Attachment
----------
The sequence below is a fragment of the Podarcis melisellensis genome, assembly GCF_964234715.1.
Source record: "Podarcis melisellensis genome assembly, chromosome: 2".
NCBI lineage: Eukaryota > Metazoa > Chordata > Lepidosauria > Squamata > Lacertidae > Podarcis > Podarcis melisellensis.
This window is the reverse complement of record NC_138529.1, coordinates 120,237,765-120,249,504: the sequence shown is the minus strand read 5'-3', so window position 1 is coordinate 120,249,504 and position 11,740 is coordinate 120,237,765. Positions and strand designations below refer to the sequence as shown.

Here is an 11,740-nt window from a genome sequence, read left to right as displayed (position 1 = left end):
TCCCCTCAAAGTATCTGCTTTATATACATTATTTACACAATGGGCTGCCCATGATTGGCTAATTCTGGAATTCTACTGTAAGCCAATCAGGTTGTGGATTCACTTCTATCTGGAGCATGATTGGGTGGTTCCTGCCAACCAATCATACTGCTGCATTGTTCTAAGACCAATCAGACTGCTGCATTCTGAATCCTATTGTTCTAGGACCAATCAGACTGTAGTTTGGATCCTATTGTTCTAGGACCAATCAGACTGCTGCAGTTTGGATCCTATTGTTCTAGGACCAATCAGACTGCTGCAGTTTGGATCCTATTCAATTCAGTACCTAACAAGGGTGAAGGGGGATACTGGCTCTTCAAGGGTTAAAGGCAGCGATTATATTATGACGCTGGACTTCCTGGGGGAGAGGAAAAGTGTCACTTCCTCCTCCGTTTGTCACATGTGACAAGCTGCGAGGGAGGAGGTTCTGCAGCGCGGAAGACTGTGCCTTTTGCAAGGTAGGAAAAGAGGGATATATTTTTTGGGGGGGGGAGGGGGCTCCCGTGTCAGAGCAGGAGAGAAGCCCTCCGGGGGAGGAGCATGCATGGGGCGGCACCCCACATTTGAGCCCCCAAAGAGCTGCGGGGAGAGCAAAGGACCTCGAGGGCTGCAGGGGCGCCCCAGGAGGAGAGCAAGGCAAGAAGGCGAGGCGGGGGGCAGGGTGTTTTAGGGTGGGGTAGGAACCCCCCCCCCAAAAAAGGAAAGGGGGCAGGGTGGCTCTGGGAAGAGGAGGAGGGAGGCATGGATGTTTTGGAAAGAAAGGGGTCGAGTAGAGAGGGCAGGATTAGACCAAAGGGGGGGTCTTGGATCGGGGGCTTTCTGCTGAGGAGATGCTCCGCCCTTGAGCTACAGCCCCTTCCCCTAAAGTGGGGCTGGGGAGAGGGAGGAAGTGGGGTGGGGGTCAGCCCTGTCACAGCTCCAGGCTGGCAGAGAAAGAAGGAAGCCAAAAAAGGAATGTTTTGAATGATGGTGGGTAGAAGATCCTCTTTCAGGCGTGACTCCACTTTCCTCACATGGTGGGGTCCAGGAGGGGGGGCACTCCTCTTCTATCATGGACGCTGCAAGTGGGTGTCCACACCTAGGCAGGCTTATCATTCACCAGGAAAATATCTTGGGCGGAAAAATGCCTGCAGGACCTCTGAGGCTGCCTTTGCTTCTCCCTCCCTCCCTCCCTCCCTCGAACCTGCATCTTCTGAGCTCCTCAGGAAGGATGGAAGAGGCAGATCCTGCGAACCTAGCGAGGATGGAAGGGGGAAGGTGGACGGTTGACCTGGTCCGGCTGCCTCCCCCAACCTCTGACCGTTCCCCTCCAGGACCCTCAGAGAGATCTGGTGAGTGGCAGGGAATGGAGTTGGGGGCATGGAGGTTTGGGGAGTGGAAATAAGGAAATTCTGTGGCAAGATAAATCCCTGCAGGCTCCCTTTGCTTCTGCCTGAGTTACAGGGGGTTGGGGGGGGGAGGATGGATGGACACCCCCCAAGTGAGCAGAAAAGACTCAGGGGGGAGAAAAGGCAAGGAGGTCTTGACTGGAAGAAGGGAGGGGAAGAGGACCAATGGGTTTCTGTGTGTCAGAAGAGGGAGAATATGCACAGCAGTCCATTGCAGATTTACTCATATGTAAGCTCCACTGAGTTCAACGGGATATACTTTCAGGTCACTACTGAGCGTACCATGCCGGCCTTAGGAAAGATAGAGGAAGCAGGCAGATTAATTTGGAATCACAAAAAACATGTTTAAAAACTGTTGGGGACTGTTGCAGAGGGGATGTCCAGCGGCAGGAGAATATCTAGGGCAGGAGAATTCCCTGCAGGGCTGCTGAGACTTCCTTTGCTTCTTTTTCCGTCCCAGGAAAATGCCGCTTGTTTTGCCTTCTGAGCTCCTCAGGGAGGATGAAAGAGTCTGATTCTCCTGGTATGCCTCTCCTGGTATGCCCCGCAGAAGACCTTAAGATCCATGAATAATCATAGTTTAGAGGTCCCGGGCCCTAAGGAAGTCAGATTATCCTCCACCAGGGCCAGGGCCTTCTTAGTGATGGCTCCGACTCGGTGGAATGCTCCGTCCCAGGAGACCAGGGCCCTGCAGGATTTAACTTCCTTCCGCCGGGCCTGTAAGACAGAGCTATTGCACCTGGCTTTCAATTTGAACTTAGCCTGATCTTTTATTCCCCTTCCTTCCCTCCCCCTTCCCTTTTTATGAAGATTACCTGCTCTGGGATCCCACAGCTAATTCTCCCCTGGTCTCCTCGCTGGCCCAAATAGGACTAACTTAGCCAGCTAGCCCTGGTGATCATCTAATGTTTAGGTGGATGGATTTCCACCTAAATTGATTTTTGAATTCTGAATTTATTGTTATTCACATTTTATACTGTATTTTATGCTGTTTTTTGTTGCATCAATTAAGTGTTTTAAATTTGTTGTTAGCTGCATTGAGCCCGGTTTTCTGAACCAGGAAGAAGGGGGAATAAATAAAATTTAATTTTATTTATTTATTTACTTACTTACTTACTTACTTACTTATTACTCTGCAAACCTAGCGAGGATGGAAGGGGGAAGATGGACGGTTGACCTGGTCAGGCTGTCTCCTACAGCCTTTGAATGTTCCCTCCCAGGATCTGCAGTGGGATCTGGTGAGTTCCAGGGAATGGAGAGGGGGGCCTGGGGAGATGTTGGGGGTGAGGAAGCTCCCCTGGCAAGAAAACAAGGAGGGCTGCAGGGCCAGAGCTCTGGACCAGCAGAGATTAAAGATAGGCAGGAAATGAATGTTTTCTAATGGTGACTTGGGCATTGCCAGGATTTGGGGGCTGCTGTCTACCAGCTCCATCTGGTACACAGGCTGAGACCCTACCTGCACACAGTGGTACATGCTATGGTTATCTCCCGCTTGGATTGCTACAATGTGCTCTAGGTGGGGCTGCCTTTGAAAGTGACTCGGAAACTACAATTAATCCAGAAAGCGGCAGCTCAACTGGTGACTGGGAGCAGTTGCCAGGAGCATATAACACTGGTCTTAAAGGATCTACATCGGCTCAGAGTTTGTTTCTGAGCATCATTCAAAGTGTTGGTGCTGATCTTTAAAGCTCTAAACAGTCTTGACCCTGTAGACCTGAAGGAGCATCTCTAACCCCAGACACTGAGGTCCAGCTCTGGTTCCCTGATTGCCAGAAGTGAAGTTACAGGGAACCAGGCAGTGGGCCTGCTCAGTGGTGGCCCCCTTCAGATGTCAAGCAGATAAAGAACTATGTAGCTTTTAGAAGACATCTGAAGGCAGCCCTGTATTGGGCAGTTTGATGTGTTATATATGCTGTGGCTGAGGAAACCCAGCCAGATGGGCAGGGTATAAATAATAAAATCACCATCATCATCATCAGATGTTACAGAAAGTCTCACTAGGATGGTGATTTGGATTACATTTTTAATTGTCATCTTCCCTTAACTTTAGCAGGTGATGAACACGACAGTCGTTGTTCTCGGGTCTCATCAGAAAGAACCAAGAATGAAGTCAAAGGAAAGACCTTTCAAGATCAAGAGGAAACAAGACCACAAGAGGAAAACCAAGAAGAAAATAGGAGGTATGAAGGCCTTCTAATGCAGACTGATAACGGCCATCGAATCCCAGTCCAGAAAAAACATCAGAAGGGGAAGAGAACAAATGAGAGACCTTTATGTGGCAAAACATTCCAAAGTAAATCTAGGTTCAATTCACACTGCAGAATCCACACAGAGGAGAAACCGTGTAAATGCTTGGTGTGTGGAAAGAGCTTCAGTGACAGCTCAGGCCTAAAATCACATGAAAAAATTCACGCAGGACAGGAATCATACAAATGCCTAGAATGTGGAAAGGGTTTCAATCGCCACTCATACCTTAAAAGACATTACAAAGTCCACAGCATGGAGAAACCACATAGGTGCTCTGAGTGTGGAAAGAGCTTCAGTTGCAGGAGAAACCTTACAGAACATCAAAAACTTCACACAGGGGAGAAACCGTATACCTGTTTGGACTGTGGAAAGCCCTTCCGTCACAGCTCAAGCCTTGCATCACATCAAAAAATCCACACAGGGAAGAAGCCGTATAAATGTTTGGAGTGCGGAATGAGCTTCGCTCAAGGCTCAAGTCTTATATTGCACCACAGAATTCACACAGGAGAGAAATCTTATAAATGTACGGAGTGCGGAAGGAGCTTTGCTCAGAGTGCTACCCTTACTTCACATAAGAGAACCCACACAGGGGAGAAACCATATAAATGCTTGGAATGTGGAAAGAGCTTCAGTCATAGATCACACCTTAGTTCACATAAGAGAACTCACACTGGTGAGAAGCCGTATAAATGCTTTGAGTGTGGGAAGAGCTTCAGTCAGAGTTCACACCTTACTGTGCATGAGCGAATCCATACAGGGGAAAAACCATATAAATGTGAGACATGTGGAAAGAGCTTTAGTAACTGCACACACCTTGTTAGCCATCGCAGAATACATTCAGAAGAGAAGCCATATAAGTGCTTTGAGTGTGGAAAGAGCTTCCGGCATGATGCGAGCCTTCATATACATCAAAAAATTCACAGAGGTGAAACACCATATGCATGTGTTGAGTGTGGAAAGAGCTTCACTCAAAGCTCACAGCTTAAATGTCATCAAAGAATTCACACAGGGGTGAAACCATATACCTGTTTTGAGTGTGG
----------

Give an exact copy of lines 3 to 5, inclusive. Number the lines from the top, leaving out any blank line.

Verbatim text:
NCBI lineage: Eukaryota > Metazoa > Chordata > Lepidosauria > Squamata > Lacertidae > Podarcis > Podarcis melisellensis.
This window is the reverse complement of record NC_138529.1, coordinates 120,237,765-120,249,504: the sequence shown is the minus strand read 5'-3', so window position 1 is coordinate 120,249,504 and position 11,740 is coordinate 120,237,765. Positions and strand designations below refer to the sequence as shown.

Here is an 11,740-nt window from a genome sequence, read left to right as displayed (position 1 = left end):